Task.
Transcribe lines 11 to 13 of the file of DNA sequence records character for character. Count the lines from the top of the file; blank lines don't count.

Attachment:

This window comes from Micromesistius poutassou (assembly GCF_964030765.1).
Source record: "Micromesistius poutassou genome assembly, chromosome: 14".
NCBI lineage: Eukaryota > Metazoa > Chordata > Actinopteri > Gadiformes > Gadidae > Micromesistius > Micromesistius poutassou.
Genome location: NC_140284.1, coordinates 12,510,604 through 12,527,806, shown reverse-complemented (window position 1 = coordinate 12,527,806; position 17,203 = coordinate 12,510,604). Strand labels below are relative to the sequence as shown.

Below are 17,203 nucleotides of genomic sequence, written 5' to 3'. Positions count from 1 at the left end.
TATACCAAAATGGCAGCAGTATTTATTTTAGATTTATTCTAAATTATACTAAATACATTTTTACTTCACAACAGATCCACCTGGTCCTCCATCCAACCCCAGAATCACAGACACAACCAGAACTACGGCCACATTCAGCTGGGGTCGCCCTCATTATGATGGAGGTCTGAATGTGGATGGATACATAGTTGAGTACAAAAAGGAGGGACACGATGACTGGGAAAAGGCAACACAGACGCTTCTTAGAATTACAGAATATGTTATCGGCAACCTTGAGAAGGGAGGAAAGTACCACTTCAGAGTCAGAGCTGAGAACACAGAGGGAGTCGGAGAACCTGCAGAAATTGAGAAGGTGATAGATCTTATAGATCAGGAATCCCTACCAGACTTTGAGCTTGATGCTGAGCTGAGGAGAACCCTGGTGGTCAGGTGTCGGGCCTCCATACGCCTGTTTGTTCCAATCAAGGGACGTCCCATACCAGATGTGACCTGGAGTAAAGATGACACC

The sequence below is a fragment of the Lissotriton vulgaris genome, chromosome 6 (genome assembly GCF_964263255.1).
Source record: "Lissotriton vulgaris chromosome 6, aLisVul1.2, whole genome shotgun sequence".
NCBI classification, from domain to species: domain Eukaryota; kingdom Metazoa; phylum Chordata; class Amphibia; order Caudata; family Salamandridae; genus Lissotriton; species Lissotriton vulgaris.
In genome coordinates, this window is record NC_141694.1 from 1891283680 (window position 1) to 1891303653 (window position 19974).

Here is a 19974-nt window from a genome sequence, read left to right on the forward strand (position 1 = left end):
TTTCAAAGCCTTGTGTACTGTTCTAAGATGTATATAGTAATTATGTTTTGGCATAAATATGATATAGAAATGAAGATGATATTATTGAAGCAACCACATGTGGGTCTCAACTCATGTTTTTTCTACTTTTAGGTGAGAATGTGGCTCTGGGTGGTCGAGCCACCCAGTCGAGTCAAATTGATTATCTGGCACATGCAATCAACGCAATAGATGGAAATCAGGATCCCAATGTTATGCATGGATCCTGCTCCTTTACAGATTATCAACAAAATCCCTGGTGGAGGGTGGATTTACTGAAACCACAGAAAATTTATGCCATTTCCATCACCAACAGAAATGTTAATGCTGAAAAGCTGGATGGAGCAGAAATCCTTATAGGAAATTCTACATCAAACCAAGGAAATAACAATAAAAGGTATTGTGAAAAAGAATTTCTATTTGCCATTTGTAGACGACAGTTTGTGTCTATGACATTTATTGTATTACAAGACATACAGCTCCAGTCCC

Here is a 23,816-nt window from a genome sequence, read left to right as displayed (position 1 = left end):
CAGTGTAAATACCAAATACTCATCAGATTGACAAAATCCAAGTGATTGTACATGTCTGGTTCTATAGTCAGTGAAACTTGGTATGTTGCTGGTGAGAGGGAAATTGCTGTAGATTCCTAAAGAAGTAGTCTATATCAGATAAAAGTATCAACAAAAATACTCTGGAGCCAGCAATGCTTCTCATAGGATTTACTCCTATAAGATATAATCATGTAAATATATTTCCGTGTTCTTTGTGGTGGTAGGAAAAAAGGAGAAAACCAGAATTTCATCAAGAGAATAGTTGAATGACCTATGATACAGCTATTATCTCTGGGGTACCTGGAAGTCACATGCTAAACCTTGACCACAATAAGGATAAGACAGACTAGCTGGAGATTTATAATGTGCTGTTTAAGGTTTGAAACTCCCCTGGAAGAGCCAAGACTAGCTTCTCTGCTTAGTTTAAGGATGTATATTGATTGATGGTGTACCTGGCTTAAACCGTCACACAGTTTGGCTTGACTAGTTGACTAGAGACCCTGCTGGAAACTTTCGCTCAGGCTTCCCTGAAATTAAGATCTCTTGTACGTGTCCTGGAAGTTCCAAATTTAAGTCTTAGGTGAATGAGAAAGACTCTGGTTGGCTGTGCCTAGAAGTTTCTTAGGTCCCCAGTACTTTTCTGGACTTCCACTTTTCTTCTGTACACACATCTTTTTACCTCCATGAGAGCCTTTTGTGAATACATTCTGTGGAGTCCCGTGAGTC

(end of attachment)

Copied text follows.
Here is a 19974-nt window from a genome sequence, read left to right on the forward strand (position 1 = left end):
TTTCAAAGCCTTGTGTACTGTTCTAAGATGTATATAGTAATTATGTTTTGGCATAAATATGATATAGAAATGAAGATGATATTATTGAAGCAACCACATGTGGGTCTCAACTCATGTTTTTTCTACTTTTAGGTGAGAATGTGGCTCTGGGTGGTCGAGCCACCCAGTCGAGTCAAATTGATTATCTGGCACATGCAATCAACGCAATAGATGGAAATCAGGATCCCAATGTTATGCATGGATCCTGCTCCTTTACAGATTATCAACAAAATCCCTGGTGGAGGGTGGATTTACTGAAACCACAGAAAATTTATGCCATTTCCATCACCAACAGAAATGTTAATGCTGAAAAGCTGGATGGAGCAGAAATCCTTATAGGAAATTCTACATCAAACCAAGGAAATAACAATAAAAGGTATTGTGAAAAAGAATTTCTATTTGCCATTTGTAGACGACAGTTTGTGTCTATGACATTTATTGTATTACAAGACATACAGCTCCAGTCCC

Here is a 23,816-nt window from a genome sequence, read left to right as displayed (position 1 = left end):